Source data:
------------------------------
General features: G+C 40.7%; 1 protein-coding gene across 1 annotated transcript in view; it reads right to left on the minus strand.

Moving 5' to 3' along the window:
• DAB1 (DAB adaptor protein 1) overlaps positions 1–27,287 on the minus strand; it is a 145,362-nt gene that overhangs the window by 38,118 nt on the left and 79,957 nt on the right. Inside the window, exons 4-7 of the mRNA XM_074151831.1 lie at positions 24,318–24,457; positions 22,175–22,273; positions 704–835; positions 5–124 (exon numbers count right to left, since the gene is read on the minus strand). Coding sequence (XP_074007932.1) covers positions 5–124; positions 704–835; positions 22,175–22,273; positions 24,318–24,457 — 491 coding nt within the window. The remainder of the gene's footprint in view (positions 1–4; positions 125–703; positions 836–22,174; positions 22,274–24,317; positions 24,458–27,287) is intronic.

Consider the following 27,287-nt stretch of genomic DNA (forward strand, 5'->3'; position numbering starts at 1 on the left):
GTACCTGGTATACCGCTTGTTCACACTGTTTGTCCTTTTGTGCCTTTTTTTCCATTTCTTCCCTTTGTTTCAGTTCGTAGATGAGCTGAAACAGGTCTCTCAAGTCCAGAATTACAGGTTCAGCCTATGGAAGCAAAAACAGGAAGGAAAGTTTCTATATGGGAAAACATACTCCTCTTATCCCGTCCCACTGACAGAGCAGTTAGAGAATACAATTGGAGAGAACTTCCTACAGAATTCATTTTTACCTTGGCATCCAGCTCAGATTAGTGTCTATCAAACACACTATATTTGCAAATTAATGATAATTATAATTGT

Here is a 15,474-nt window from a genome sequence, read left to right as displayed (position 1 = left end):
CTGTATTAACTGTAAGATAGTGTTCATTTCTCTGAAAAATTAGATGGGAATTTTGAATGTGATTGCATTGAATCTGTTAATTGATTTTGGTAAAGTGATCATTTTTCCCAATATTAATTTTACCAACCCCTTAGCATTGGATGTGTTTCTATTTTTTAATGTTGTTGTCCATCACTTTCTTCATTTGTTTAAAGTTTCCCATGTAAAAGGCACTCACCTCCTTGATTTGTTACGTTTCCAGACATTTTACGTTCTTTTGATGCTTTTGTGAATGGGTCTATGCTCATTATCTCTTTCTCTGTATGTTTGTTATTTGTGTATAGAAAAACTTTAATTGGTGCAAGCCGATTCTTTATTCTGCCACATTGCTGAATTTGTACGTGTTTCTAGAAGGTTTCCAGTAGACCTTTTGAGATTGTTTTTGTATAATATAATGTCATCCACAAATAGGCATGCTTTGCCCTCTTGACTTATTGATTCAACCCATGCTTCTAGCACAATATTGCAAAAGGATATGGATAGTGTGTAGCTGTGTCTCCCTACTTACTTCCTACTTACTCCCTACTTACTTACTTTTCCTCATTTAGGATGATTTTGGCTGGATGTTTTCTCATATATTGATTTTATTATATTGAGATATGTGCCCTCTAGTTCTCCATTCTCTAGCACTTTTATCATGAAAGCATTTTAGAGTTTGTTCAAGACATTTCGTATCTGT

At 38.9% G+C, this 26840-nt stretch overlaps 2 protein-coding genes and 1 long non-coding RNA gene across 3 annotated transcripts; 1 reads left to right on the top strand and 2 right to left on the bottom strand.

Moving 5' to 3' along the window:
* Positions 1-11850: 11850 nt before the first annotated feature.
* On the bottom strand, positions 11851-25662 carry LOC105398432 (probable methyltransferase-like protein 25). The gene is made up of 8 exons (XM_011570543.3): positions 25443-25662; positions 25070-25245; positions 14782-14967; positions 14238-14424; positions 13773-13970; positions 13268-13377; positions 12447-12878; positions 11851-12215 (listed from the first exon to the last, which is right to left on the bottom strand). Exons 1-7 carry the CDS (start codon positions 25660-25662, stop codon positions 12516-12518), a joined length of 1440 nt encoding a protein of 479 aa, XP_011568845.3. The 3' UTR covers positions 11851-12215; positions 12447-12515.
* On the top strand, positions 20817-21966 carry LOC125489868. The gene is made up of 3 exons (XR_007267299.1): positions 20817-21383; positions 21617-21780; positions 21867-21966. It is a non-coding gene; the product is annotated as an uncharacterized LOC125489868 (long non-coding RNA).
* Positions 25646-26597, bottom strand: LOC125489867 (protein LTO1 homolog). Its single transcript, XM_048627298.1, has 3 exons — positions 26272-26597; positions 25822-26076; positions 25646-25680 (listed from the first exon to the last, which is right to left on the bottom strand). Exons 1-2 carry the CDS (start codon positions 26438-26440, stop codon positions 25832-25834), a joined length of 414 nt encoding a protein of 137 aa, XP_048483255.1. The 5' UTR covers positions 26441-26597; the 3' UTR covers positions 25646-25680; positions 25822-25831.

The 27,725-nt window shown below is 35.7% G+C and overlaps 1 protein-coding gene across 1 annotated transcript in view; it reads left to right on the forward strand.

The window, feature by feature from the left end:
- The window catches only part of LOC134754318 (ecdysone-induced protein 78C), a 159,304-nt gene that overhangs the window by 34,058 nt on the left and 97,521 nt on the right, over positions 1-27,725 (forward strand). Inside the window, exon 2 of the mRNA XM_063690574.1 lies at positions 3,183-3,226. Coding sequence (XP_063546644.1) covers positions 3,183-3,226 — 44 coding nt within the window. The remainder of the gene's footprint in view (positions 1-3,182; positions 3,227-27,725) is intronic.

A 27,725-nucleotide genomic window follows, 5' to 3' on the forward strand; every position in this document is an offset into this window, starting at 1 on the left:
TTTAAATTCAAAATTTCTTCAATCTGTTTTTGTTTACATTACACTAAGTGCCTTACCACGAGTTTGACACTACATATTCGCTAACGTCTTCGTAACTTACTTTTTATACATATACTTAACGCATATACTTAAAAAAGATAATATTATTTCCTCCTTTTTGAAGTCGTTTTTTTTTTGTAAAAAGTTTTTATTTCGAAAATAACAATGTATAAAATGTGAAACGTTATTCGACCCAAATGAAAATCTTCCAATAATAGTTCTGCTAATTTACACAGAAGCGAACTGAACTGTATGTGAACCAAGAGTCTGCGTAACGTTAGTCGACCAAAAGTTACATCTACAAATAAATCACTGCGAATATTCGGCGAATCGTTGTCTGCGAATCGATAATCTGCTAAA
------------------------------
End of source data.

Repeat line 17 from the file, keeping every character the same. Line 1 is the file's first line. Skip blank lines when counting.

A 27,725-nucleotide genomic window follows, 5' to 3' on the forward strand; every position in this document is an offset into this window, starting at 1 on the left: